Former President Kgalema Motlanthe said the African National Congress (ANC) is in need of an overhaul to reinstate trust between itself and society.
In conversation with independent policy analysis and advocacy think tank Centre for Development and Enterprise (CDE), he raised concerns about the way the governing party had been going about its business and policy in the last decade, particularly at a disadvantage to small businesses and the economy at large.
When asked about the deterioration of the ANC in the last decade and widescale corruption, the former President said the leadership of the party is accepting that unless they do something about the current trajectory, they will no doubt lose the elections and eventually become irrelevant in South African politics.
He added that he could notice the ANC becoming corrupted financially and ethically during his term as secretary general for the party around 2007, and said that, perhaps the ANC was not actually prepared for the challenges of operating as a governing party.
For example, Motlanthe mentioned that as far back as 1992 there were discussions on the importance of training ANC members on how to deal with people offering gifts and who, at first, ask no favours in return, but return later to make demands.
“People who feel indebted will feel obligated to help those making demands, and that is how honest people get sucked into corrupt relationships. More broadly and more concerning was the growing tendency among members to manipulate processes of internal democracy to ensure that certain people received nominations for leadership positions. These were acts of corruption and warning signs of things to come.”
Motlanthe at the time presented a report to the national elective conference on behalf of the National Executive Committee (NEC), which relayed his concerns and encouraged the NEC to tackle this scourge.
However, he said the report would have had a much greater chance of success at a time when there were signs that the value systems and democratic practices of the ANC were being eroded. At that time, members of the NEC were still inclined to frown upon wrongdoing.
The former President added that, today, these corrupt practices are seen as business as usual.
Motlanthe continued, highlighting the increasingly prominent role the Gupta family started playing in senior appointments within the ANC, and that the NEC later got captured by the President of the time, Jacob Zuma, which made it easier for the State as a whole to be captured.
He was confident that the Zondo Commission’s findings would result in prosecutions of those who have been accused, and would have to be subject to a trial and be expelled from the ANC if found guilty.
Motlanthe shed some light as to how many implicated individuals have remained in Parliament. He explained that there is often a grey area in the law if one is convicted for any offense with the option of a fine, since there is no criminal record in such instance.
“They all pay fines and continue with their lives. At a level of ethics and morality, no public representative should enter into office when they have been found guilty of betraying the public’s trust. However, the law creates this grey area.”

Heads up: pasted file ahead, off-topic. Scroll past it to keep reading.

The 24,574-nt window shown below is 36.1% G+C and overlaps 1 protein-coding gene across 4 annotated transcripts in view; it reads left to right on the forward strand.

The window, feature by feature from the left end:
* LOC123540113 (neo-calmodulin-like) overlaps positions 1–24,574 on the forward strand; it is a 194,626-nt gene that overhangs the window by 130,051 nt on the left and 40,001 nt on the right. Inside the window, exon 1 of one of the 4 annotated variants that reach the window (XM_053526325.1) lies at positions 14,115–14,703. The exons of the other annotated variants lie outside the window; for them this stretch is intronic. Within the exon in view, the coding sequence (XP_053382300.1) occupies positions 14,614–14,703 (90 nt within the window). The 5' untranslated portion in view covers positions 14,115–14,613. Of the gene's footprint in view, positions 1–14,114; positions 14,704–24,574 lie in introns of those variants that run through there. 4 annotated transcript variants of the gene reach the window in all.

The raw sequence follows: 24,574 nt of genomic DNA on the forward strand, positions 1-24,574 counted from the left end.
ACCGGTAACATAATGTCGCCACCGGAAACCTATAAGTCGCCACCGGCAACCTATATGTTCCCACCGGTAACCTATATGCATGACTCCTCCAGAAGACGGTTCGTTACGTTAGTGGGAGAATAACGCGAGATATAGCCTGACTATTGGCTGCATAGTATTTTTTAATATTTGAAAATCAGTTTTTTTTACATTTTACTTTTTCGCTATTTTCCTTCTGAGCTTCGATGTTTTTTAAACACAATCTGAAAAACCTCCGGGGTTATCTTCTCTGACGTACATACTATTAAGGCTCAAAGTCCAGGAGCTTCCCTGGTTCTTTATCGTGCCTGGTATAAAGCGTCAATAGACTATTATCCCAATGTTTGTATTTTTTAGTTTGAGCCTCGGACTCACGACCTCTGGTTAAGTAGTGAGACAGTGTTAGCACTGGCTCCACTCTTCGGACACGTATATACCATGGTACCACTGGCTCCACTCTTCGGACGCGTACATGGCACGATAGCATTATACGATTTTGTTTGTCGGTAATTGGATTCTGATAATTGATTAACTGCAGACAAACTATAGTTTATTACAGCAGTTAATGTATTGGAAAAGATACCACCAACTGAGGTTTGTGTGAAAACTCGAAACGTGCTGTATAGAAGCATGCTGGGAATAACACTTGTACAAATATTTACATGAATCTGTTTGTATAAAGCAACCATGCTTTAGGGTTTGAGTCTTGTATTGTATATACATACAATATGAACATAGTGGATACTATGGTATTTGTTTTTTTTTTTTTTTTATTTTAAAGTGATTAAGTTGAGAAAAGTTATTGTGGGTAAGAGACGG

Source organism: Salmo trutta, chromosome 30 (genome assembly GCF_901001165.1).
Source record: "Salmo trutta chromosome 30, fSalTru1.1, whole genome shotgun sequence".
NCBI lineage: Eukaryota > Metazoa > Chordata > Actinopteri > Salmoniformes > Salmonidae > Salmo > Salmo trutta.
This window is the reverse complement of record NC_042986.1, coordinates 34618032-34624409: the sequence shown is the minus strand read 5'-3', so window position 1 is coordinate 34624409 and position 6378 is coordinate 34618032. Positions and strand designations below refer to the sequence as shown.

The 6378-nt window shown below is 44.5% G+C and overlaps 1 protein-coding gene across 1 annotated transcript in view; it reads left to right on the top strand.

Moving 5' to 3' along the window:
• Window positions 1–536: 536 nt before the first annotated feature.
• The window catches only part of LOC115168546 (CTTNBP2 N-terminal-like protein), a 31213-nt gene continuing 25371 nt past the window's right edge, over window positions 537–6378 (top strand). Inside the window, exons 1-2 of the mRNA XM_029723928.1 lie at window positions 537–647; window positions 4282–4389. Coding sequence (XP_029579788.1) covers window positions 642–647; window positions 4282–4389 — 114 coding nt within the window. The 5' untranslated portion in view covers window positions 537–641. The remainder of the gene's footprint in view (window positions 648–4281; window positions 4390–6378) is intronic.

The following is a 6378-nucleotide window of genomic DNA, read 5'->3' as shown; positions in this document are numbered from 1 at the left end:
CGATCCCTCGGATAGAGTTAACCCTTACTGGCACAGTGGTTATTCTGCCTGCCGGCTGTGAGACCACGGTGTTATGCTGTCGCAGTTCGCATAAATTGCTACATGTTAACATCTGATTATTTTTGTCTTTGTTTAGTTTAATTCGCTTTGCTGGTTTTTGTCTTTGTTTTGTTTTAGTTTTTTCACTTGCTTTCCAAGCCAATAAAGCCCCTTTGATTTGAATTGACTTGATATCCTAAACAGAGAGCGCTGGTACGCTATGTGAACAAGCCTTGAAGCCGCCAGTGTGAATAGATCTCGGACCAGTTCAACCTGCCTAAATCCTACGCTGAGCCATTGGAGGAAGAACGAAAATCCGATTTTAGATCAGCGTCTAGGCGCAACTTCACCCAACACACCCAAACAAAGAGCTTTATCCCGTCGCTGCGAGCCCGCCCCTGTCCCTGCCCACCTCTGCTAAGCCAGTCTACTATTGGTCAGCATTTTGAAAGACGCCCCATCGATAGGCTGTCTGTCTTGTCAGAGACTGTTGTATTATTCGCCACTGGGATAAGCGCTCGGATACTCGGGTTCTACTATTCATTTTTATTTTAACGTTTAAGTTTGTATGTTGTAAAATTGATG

Motlanthe said the biggest shock stemming from the Zondo Commission for him was the finding that Bosasa was essentially running the Department of Correctional Services, which proved that an entire government department could be taken over by a private service provider.
To counter cadre deployment and ensure that a single President did not have the power to make appointments on any basis and without appeal, Motlanthe said a President ought to delegate the authority to make appointments to the Public Service Commission, and this commission should not itself act as an interviewing panel,
Rather, it should put together experts and practitioners in the respective field, who will then conduct interviews and made recommendations. The same applies to the Judicial Service Commission when conducting interview for judges.
“That is the advice we should follow if we want to have a capable State, selecting only the best talent available in the country. If we improved the appointment process and appointed capable people, the problem would go away.”
Motlanthe said the ANC is within its right to embark on efforts to renew itself. However, in the meantime, he believed South Africa should move on and not be bound by the party’s timelines.
“It will be up to the ANC to try to catch up. I think the kind of formations that are going to take this country forward are still to come and will be fashioned by a realignment of political forces.”
ON SOUTH AFRICA
Further, Motlanthe said South Africa suffers from a number of handicaps, including the education system.
For example, the former President holds the German Technical and Vocational Education and Training system in high regard.
“Unless we raise our artisanal skills, it will be difficult to grow the economy.”
Moreover, Motlanthe believed Parliament needed to amend the Labour Relations Act to create space for small entrepreneurs and exempt them from being compelled to live up to the standards of the collective bargaining councils and large employers.
“It should be easy for small businesses to obtain a licence and they should not have to comply with complicated regulations when they are still struggling to become established.”
He continued, highlighting the need to create microfinancing facilities in townships so that people can have better access to start-up capital. And if a person sets up an operation that employs more people, government should not interfere.